Among a group of designers presenting in the terraced gardens of the Palais Ennejma Ezzahra overlooking the Gulf of Tunis, with threatening storm clouds and the haunting strains of musician Elyas Khan adding to the ambiance, Morocco’s Amine Bendriouich stood out as one-to-watch. Here he collaborated with London-based artist Hassan Hajjaj, taking the bright African fabrics that Hajjaj often works with – charged with prints normally used for religious and political propaganda – and putting them into a wearable context. Bendriouich, who is based between Casablanca and Berlin, cut sporty blazers out of the fabrics, breaking up their brashness with easy drop-crotch pants and shorts in cotton fleece and jersey.

Natalie de Koning’s sustainable collection focused on long layered silhouettes mixing the old with the new. All the garments were crafted from recycled or new eco-friendly fabrics, with among sweet details needlepoint collars and multi-layer collars on antique-looking blouses. An ensemble pairing uber-wide ivory culottes with a monochrome top with graphic hand-stitched leather appliqués was also striking.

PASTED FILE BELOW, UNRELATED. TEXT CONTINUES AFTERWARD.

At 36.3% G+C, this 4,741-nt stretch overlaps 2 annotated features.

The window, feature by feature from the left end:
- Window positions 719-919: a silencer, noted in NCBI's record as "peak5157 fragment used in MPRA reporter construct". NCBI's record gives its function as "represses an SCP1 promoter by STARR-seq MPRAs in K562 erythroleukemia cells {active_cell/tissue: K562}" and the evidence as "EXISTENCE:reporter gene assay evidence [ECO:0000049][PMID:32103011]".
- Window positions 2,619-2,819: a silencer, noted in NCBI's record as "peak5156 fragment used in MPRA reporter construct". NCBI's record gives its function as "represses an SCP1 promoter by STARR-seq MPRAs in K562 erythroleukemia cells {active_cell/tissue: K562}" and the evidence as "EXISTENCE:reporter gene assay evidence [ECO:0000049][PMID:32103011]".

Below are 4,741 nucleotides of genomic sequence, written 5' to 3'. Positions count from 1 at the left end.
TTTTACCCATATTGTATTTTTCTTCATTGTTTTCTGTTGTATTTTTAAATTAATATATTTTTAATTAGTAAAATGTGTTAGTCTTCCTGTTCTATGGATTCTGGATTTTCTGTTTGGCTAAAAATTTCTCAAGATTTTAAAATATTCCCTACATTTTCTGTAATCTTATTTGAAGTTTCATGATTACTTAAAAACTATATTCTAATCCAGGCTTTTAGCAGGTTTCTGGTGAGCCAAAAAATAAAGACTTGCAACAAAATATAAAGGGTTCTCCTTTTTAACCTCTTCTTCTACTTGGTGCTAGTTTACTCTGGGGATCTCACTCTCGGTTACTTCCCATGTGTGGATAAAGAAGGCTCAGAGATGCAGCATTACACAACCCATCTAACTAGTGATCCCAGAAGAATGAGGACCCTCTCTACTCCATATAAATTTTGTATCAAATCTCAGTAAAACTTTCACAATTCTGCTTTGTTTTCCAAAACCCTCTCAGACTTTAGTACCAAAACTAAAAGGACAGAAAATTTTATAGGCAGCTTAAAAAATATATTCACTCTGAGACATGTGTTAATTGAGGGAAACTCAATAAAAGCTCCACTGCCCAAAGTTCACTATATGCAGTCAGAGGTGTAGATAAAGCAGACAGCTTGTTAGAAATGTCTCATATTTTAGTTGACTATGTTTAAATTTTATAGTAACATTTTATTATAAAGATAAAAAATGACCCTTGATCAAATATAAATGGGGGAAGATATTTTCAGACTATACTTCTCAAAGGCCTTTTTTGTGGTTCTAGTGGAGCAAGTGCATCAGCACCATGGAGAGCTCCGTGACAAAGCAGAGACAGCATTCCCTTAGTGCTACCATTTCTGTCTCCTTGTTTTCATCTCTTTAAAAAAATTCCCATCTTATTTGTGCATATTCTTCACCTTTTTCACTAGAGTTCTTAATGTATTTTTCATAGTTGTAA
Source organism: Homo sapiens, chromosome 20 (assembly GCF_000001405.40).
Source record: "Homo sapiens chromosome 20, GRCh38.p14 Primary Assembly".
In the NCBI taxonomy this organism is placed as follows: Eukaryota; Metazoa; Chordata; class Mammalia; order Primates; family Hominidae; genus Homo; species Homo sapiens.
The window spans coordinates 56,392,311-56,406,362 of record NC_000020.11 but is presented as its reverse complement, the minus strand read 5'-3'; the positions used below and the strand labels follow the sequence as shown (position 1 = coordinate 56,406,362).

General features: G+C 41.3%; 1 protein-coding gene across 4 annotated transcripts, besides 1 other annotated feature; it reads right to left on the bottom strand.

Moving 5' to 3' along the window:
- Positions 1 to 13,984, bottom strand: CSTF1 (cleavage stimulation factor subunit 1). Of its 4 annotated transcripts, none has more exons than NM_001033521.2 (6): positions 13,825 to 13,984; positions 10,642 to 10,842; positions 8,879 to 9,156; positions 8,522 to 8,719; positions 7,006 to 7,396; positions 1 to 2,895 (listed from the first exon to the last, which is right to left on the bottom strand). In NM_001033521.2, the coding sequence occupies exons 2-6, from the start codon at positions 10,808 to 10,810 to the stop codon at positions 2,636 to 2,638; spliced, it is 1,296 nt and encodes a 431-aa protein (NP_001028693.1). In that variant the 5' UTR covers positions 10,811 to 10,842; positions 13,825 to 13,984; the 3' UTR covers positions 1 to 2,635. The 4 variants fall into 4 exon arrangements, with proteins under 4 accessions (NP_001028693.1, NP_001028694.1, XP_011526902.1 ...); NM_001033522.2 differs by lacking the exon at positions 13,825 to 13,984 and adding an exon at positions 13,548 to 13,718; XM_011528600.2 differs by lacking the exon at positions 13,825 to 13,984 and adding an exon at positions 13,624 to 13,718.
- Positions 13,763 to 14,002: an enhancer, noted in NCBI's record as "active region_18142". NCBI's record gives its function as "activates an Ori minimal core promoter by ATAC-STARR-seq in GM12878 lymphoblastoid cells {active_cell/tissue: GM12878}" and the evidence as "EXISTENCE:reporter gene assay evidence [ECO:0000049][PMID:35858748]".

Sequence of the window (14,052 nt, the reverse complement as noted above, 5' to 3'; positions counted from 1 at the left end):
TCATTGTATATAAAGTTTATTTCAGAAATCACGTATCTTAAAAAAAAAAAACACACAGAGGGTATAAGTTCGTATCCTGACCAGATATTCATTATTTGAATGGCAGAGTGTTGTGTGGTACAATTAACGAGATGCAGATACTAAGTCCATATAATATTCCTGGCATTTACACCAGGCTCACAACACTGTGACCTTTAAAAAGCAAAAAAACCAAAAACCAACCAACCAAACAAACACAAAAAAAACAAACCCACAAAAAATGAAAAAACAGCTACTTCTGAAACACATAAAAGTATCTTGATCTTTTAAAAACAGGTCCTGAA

The strongest contender for the international stage was Vienna-based Nedra Chachoua, whose effortlessly cool collection evoked summers spent in Tunisia as a child mixed with European references, fusing traditional north African clothing such as the djellaba with the classic white shirt. There were shirts edged with palm tree prints, airy knits tacked with foil palm tree leaves, oversized floor-length shirt dresses, camel shorts with banana prints on the turn up and dresses peeling with bananas in yellow wild silk. “It’s a self portrait, it’s a really personal collection… it had to be comfortable but also feminine,” said the designer, who focused on natural fibers with subtle crafty details such as embroidery and quilting. Considering this was her graduate collection, this designer has mileage.